Even in the busiest times, the nerdiest of the nerds still probably had 3 hours a week (at LEAST) that they were fucking around, partying, or not drinking. I knew guys who were 4.0 in Engineering to the most laid back of LSA...and I didn't know any college kid who was working every waking moment they weren't eating or in class. College isn't a real job; there's a lot of time to screw around. Now did they all choice to spend that time at games? No. Did some have more of it than others? Yes. But to say there was someone who really wanted to go to the games but just didn't have time for multiple games is a load of crap.
...so you can climb down off that high horse?
I'm a dumbass. I meant it for the other guy. The really pretenious one claiming that anybody who chose academics over football was essentially a nazi.
Sorry, Mexile. Are we still cool?
You don't study for your bio exam over the course of a year, you study for it in the 3 or 4 weeks between tests. Those 3 or 4 weeks probably contain football Saturdays. Some people need that extra time to learn rather than go to football games.
In theory, this makes sense. In practice it seems to me that most students aren't studying on Saturday afternoon, regardless of whether or not they're at the football game.
Personally, I found ways to plan my studying on Friday afternoon and Sunday, which allowed me Saturdays off. I think a lot of people did the same.
Not worth getting ye old knickers in such a twist.
"it is not a particularly hard accomplishment to finish with a good gpa and not be a completely shitty football fan while attending school."
So...this right here is where you're assuming everybody else has the same titanic capabilities as yourself. I'm glad college was so easy for you, but I remember working my ass off and still only got mediocre grades. I guess I just wasn't as smart as you.
(that last line isn't supposed to be a sarcastic stinger or anything. I really mean it.)
You never went to a party, went to the bar, went out with your friends, saw a movie, went on a date, or just hung out till all hours shooting the shit? It's not that college is cake and you can screw around all the time and ace everything. Just that 3 hours on a Saturday won't break you. And if you do any of the other things you could easily replace one of them 6-8 weeks of the year and go to the game.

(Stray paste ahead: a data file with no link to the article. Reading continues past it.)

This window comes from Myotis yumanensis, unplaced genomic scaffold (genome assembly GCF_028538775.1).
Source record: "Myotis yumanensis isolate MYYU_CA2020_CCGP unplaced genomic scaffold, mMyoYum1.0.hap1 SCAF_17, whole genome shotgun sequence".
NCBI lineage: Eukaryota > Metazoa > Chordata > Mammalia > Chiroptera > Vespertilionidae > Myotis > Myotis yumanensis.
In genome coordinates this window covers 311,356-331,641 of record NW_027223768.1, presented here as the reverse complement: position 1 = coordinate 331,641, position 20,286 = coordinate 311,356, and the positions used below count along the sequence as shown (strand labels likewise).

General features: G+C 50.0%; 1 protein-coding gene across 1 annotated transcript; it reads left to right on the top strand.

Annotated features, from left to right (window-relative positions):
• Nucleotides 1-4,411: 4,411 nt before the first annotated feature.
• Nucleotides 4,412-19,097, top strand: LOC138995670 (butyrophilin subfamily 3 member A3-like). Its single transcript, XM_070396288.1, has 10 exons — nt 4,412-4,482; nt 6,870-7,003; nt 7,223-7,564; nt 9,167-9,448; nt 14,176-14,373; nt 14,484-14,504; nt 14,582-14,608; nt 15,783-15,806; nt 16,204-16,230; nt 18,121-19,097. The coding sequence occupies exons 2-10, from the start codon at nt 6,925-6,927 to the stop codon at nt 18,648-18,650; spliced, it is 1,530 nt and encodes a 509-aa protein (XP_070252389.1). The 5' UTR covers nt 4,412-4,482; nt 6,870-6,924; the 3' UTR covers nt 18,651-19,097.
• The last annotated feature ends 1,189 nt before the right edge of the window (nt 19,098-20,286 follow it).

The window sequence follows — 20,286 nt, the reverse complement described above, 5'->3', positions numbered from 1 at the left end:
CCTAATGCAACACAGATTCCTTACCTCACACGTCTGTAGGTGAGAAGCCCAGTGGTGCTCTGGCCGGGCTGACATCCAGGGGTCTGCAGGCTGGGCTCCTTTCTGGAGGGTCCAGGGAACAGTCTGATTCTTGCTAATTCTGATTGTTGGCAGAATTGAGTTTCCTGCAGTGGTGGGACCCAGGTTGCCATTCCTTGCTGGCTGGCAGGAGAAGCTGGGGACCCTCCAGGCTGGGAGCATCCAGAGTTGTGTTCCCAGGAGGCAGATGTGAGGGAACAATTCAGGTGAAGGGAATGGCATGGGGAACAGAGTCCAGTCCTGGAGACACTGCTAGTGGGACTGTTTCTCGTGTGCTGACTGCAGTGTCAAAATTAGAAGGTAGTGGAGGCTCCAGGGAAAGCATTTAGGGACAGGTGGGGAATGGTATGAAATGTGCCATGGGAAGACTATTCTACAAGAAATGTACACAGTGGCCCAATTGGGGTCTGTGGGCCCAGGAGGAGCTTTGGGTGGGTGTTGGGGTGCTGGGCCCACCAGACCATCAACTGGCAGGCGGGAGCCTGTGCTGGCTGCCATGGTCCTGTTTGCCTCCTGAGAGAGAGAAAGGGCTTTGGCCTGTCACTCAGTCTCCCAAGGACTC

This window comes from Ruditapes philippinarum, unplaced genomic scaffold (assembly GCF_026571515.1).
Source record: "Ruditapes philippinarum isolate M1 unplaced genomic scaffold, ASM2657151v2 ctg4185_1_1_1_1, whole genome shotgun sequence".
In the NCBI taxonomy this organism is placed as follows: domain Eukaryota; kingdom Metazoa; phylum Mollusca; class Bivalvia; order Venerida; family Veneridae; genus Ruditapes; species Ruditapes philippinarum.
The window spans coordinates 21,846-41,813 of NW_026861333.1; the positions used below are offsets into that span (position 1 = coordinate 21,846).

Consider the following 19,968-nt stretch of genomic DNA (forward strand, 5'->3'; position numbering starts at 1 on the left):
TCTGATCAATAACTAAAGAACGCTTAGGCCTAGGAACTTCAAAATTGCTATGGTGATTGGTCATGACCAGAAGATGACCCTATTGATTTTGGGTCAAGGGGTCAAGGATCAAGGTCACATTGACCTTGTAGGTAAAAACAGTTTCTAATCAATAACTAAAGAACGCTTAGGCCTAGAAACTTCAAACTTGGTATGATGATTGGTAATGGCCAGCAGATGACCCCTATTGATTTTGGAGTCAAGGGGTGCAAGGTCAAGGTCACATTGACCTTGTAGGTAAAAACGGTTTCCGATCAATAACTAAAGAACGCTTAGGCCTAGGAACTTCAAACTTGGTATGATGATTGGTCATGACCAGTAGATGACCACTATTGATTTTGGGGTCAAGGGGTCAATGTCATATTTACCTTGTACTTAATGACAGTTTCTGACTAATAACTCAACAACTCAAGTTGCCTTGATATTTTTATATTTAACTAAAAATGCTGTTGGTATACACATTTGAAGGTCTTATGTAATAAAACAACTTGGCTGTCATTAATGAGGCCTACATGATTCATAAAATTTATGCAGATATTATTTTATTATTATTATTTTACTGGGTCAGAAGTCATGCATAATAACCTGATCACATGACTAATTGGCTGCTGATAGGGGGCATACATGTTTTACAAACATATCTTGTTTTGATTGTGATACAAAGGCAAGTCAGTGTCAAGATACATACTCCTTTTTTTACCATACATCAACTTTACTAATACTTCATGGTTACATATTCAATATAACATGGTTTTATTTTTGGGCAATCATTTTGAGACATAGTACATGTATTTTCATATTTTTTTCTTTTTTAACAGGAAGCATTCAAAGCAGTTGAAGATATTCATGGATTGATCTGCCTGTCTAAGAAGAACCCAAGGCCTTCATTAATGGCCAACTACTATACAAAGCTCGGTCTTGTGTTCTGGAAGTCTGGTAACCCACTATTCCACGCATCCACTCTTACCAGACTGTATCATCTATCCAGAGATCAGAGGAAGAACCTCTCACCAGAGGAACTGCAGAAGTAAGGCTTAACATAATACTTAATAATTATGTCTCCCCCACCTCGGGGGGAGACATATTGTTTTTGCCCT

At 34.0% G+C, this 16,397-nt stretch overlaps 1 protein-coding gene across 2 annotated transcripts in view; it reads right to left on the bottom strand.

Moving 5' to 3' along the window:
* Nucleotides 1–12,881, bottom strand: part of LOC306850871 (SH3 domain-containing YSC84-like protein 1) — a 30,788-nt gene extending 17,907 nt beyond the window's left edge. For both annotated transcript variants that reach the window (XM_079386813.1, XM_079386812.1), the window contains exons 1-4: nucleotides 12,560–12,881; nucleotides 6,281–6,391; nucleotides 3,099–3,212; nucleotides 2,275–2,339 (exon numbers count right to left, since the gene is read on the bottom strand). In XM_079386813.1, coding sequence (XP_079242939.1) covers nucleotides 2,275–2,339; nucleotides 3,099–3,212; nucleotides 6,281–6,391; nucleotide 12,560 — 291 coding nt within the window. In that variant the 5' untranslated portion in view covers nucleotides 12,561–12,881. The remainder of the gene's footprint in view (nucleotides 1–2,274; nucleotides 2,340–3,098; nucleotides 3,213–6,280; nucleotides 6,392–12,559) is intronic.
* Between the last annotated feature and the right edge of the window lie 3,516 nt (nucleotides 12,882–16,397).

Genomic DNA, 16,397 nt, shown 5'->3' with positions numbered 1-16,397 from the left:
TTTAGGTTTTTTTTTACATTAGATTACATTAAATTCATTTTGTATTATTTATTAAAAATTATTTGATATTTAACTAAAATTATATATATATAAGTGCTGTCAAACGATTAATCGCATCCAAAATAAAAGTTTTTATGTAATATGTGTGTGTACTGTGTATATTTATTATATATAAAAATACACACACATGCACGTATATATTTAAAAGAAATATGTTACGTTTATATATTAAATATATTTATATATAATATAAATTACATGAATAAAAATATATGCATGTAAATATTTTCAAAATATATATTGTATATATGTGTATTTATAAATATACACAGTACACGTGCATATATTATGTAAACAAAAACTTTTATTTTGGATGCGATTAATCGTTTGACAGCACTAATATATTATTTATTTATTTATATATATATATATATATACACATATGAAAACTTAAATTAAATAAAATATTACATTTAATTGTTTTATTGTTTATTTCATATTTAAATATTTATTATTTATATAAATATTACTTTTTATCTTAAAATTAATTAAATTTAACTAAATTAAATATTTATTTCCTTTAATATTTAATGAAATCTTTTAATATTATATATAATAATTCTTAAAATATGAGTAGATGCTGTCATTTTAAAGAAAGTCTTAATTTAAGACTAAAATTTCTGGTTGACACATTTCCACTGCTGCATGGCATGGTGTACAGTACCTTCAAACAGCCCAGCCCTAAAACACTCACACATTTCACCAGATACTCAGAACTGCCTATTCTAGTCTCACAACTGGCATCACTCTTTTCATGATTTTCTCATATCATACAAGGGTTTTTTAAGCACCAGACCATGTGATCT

And if you didn't have time for any of that, you have my sympathies; because that's what sticks with me most to this day, not the classes or tests. Growing up, the experiences, and bonds you make.
...just the three hours for the game. It's the other BS like spending an hour to get out of the stadium and walk home.
And although the video scoreboards are probably much better these days, back in my time we'd didn't have them and as far as actually being able to watch the game, it was better on television.
It's not just the 3 hours, it's the emotional investment. If we won, I was elated (and didn't study), if we lost, I was despondent (and didn't study).
I'm glad that you had a high GPA and have a good job. Congratulations.
My first boss after school told me 'if you cannot take your vacation time, you will not get a raise from me'. Seemed odd at the time, but having seen the burn-out in those who cannot balance work,personal, and pleasure it makes goodcsense now. To the point I would not hire someone who could not find time for leisure in college.
but thanks. Like I said, it had more to do with emotional investment. I still had time for other leisure activities. And like I said, I now regret it. I now spend a lot more time to go to games every year.
In Rutgers defense, not wanting to waste 3 hours paying for and watching an endless weekly parade of craptasticaly uninteresting shiet football teams, doesn't mean you don't know how to relax. Especially if going 12-0 in the Big East means the KFC chicken wing bowl against a 6-6 team from the Huge Eastern Sky conference.
I'm just curious: did you literally not pay attention to the games, or just watch them on TV when they were going on?
I watched them on TV. I was a fan as a student, and became more fanatical after I graduated. Being a Michigan alumnus, and a Michigan fan, is still a huge part of my identity. Now I'm a professor at an AAU university that's comparable to Michigan in terms of its academic ranking; my dream job is still to be a professor at Michigan. It'll probably never happen, but I can always dream...